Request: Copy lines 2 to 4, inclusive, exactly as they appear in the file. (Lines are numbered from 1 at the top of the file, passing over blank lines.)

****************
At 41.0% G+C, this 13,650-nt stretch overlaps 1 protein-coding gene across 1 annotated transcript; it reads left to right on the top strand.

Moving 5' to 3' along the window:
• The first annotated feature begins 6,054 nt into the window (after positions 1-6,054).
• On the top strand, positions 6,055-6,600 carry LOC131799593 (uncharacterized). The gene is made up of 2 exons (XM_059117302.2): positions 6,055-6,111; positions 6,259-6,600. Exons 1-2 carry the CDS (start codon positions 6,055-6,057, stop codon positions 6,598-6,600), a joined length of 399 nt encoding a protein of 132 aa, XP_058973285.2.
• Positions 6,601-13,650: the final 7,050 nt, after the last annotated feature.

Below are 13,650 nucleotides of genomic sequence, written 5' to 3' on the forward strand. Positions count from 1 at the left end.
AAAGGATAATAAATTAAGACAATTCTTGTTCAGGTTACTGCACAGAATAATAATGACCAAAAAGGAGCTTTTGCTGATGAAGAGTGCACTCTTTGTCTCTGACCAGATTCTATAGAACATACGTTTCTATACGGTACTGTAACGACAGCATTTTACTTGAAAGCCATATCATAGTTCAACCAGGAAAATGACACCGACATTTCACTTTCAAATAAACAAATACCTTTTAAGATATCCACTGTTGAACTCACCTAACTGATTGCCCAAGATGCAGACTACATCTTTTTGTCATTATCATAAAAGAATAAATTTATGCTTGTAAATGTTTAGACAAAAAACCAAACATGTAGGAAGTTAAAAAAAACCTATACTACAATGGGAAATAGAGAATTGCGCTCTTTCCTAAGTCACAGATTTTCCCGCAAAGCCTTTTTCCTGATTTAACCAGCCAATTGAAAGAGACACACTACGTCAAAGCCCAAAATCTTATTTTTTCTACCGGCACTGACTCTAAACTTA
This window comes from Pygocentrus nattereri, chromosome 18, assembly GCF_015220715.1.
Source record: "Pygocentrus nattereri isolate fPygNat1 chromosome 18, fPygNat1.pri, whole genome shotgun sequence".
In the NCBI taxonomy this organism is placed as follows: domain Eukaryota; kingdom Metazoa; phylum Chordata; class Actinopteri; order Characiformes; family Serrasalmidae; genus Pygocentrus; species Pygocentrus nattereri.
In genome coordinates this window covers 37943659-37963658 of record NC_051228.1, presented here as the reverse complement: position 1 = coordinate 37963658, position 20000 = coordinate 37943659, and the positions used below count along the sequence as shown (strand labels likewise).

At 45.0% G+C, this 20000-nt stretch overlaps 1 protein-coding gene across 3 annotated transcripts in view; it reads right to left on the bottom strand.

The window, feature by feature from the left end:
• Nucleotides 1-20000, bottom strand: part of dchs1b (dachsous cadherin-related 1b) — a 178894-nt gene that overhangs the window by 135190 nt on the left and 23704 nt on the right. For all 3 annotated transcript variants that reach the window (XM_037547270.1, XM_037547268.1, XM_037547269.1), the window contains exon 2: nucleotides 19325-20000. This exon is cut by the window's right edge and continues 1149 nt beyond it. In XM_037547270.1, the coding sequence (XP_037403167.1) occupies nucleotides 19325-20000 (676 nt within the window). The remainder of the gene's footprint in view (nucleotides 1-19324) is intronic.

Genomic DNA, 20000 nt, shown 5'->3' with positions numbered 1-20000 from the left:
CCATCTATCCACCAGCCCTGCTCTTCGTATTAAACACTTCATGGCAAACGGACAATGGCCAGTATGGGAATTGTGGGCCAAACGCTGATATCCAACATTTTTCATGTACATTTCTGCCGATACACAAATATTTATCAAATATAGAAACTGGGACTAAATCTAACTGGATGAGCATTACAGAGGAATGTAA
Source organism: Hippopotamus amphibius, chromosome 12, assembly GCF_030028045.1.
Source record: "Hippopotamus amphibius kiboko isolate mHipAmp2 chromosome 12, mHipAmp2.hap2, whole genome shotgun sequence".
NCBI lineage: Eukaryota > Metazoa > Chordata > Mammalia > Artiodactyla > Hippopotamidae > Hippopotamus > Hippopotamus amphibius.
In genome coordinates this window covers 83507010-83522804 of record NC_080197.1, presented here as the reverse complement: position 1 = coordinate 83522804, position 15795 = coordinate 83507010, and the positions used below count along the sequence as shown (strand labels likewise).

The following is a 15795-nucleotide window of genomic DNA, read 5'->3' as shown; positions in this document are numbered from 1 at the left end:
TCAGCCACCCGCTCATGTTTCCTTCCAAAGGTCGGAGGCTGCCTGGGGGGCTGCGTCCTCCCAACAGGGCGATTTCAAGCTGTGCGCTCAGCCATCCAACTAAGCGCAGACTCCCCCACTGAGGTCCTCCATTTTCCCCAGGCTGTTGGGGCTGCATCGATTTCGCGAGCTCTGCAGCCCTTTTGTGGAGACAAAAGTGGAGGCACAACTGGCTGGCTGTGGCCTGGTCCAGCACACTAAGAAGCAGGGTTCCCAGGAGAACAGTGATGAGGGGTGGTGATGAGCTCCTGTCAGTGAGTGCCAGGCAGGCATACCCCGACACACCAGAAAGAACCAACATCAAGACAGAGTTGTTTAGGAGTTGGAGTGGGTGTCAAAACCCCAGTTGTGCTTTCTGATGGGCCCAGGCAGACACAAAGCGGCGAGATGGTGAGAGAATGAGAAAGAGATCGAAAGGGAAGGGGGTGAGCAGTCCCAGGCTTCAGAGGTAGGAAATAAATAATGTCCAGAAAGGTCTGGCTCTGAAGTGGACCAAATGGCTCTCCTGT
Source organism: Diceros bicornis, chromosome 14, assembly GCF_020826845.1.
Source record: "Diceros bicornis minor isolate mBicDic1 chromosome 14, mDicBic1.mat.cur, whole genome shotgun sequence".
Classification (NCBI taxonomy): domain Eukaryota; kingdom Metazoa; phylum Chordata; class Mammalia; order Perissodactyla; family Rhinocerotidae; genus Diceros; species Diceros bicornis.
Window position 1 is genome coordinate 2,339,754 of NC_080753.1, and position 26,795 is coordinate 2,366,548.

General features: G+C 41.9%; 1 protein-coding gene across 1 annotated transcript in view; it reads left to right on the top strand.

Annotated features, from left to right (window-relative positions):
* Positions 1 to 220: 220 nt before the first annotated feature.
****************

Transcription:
Moving 5' to 3' along the window:
• The first annotated feature begins 6,054 nt into the window (after positions 1-6,054).
• On the top strand, positions 6,055-6,600 carry LOC131799593 (uncharacterized). The gene is made up of 2 exons (XM_059117302.2): positions 6,055-6,111; positions 6,259-6,600. Exons 1-2 carry the CDS (start codon positions 6,055-6,057, stop codon positions 6,598-6,600), a joined length of 399 nt encoding a protein of 132 aa, XP_058973285.2.